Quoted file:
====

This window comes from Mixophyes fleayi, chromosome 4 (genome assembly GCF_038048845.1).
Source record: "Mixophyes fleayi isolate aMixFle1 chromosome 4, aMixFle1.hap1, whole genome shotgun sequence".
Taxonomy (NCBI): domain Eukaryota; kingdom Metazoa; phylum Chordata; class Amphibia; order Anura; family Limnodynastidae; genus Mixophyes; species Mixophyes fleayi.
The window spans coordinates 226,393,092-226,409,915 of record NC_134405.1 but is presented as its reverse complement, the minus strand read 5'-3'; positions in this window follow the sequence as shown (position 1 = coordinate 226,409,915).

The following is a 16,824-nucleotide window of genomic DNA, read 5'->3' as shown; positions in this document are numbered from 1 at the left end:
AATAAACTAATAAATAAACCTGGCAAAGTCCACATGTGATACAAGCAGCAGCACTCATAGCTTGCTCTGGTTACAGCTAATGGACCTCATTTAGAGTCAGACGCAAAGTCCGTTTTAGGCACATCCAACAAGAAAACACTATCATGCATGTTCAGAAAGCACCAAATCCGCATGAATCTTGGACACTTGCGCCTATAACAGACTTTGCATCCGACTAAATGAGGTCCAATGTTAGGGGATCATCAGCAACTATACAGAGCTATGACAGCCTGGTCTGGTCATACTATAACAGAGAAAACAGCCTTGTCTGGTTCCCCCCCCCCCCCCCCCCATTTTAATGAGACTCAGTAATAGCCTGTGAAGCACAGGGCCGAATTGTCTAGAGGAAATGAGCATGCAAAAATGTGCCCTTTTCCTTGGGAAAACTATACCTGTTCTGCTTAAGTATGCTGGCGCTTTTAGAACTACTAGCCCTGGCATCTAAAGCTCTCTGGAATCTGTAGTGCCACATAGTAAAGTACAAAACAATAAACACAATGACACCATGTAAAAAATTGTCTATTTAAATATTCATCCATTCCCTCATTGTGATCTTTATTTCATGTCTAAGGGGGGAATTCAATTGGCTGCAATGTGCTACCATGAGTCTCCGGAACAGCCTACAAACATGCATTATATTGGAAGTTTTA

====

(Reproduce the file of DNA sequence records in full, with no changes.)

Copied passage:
This window comes from Mixophyes fleayi, chromosome 4 (genome assembly GCF_038048845.1).
Source record: "Mixophyes fleayi isolate aMixFle1 chromosome 4, aMixFle1.hap1, whole genome shotgun sequence".
Taxonomy (NCBI): domain Eukaryota; kingdom Metazoa; phylum Chordata; class Amphibia; order Anura; family Limnodynastidae; genus Mixophyes; species Mixophyes fleayi.
The window spans coordinates 226,393,092-226,409,915 of record NC_134405.1 but is presented as its reverse complement, the minus strand read 5'-3'; positions in this window follow the sequence as shown (position 1 = coordinate 226,409,915).

The following is a 16,824-nucleotide window of genomic DNA, read 5'->3' as shown; positions in this document are numbered from 1 at the left end:
AATAAACTAATAAATAAACCTGGCAAAGTCCACATGTGATACAAGCAGCAGCACTCATAGCTTGCTCTGGTTACAGCTAATGGACCTCATTTAGAGTCAGACGCAAAGTCCGTTTTAGGCACATCCAACAAGAAAACACTATCATGCATGTTCAGAAAGCACCAAATCCGCATGAATCTTGGACACTTGCGCCTATAACAGACTTTGCATCCGACTAAATGAGGTCCAATGTTAGGGGATCATCAGCAACTATACAGAGCTATGACAGCCTGGTCTGGTCATACTATAACAGAGAAAACAGCCTTGTCTGGTTCCCCCCCCCCCCCCCCCCATTTTAATGAGACTCAGTAATAGCCTGTGAAGCACAGGGCCGAATTGTCTAGAGGAAATGAGCATGCAAAAATGTGCCCTTTTCCTTGGGAAAACTATACCTGTTCTGCTTAAGTATGCTGGCGCTTTTAGAACTACTAGCCCTGGCATCTAAAGCTCTCTGGAATCTGTAGTGCCACATAGTAAAGTACAAAACAATAAACACAATGACACCATGTAAAAAATTGTCTATTTAAATATTCATCCATTCCCTCATTGTGATCTTTATTTCATGTCTAAGGGGGGAATTCAATTGGCTGCAATGTGCTACCATGAGTCTCCGGAACAGCCTACAAACATGCATTATATTGGAAGTTTTA